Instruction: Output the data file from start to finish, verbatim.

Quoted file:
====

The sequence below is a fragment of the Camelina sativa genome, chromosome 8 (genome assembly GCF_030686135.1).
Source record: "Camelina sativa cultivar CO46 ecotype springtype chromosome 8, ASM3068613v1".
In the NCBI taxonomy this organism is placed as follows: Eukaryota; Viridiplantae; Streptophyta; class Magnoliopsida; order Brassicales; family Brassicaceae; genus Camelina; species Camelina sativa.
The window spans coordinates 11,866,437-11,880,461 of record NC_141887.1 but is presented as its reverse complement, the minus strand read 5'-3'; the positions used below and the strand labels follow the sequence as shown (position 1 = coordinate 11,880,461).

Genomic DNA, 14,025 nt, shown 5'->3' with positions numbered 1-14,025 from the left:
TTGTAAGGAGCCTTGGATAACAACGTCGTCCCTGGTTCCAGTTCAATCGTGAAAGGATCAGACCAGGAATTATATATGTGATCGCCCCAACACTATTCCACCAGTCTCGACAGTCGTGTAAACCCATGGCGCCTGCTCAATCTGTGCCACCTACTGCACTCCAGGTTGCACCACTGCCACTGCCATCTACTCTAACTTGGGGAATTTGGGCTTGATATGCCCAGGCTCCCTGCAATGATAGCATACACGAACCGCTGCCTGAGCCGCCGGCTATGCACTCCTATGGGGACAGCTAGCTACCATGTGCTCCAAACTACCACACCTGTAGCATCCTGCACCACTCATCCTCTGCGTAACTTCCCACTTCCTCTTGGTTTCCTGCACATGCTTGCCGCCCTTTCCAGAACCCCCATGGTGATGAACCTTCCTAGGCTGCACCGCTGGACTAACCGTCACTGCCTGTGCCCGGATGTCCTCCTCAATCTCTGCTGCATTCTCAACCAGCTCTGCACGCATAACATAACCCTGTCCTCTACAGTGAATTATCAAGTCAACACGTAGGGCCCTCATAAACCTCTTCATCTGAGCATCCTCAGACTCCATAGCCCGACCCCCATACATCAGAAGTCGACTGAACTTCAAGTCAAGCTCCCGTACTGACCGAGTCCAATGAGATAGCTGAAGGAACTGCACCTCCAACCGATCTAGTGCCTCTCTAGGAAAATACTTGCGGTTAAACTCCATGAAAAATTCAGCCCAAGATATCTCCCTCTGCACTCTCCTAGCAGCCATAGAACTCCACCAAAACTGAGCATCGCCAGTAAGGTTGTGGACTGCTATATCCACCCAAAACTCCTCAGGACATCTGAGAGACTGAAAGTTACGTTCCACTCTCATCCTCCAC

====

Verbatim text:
The sequence below is a fragment of the Camelina sativa genome, chromosome 8 (genome assembly GCF_030686135.1).
Source record: "Camelina sativa cultivar CO46 ecotype springtype chromosome 8, ASM3068613v1".
In the NCBI taxonomy this organism is placed as follows: Eukaryota; Viridiplantae; Streptophyta; class Magnoliopsida; order Brassicales; family Brassicaceae; genus Camelina; species Camelina sativa.
The window spans coordinates 11,866,437-11,880,461 of record NC_141887.1 but is presented as its reverse complement, the minus strand read 5'-3'; the positions used below and the strand labels follow the sequence as shown (position 1 = coordinate 11,880,461).

Genomic DNA, 14,025 nt, shown 5'->3' with positions numbered 1-14,025 from the left:
TTGTAAGGAGCCTTGGATAACAACGTCGTCCCTGGTTCCAGTTCAATCGTGAAAGGATCAGACCAGGAATTATATATGTGATCGCCCCAACACTATTCCACCAGTCTCGACAGTCGTGTAAACCCATGGCGCCTGCTCAATCTGTGCCACCTACTGCACTCCAGGTTGCACCACTGCCACTGCCATCTACTCTAACTTGGGGAATTTGGGCTTGATATGCCCAGGCTCCCTGCAATGATAGCATACACGAACCGCTGCCTGAGCCGCCGGCTATGCACTCCTATGGGGACAGCTAGCTACCATGTGCTCCAAACTACCACACCTGTAGCATCCTGCACCACTCATCCTCTGCGTAACTTCCCACTTCCTCTTGGTTTCCTGCACATGCTTGCCGCCCTTTCCAGAACCCCCATGGTGATGAACCTTCCTAGGCTGCACCGCTGGACTAACCGTCACTGCCTGTGCCCGGATGTCCTCCTCAATCTCTGCTGCATTCTCAACCAGCTCTGCACGCATAACATAACCCTGTCCTCTACAGTGAATTATCAAGTCAACACGTAGGGCCCTCATAAACCTCTTCATCTGAGCATCCTCAGACTCCATAGCCCGACCCCCATACATCAGAAGTCGACTGAACTTCAAGTCAAGCTCCCGTACTGACCGAGTCCAATGAGATAGCTGAAGGAACTGCACCTCCAACCGATCTAGTGCCTCTCTAGGAAAATACTTGCGGTTAAACTCCATGAAAAATTCAGCCCAAGATATCTCCCTCTGCACTCTCCTAGCAGCCATAGAACTCCACCAAAACTGAGCATCGCCAGTAAGGTTGTGGACTGCTATATCCACCCAAAACTCCTCAGGACATCTGAGAGACTGAAAGTTACGTTCCACTCTCATCCTCCAC